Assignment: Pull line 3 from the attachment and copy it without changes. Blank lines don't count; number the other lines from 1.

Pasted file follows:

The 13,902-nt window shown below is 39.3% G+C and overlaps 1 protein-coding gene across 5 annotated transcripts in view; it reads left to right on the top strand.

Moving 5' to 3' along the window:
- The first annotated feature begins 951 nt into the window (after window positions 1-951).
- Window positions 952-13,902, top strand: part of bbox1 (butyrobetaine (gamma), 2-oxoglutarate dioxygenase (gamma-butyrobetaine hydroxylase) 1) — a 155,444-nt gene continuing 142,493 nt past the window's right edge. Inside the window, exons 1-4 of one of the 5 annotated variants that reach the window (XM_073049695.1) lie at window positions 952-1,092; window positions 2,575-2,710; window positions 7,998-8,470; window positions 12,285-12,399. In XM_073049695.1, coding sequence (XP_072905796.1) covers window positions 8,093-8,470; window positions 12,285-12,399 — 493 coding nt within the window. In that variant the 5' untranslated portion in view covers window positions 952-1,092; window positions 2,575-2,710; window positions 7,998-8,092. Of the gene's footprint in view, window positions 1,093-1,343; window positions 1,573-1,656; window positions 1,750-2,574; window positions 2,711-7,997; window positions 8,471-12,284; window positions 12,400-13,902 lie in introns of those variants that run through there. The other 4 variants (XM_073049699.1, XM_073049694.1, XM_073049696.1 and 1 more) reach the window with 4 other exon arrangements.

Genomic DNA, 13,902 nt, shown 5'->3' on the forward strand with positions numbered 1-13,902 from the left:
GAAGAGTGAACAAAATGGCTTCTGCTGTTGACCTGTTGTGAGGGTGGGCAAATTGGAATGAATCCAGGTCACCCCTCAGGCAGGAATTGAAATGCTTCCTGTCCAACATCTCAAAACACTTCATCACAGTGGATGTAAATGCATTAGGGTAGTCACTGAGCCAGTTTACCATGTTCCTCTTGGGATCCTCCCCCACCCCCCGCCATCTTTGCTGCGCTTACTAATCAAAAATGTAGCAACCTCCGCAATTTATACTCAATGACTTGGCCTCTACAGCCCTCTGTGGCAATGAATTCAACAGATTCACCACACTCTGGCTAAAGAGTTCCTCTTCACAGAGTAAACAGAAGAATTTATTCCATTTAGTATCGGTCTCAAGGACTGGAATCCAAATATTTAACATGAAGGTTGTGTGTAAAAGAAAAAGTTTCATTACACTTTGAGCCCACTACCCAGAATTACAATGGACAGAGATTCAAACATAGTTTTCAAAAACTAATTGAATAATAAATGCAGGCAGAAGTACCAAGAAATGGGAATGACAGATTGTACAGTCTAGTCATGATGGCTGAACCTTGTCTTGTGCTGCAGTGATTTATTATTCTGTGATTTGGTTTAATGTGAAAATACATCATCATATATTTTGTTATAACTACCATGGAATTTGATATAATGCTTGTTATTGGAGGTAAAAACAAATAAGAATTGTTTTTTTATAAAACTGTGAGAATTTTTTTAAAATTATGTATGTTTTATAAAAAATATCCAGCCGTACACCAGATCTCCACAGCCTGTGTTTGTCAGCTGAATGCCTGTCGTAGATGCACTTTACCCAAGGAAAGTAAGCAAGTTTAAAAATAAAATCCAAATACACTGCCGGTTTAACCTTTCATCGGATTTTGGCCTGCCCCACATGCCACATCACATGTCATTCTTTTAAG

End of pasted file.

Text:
- The first annotated feature begins 951 nt into the window (after window positions 1-951).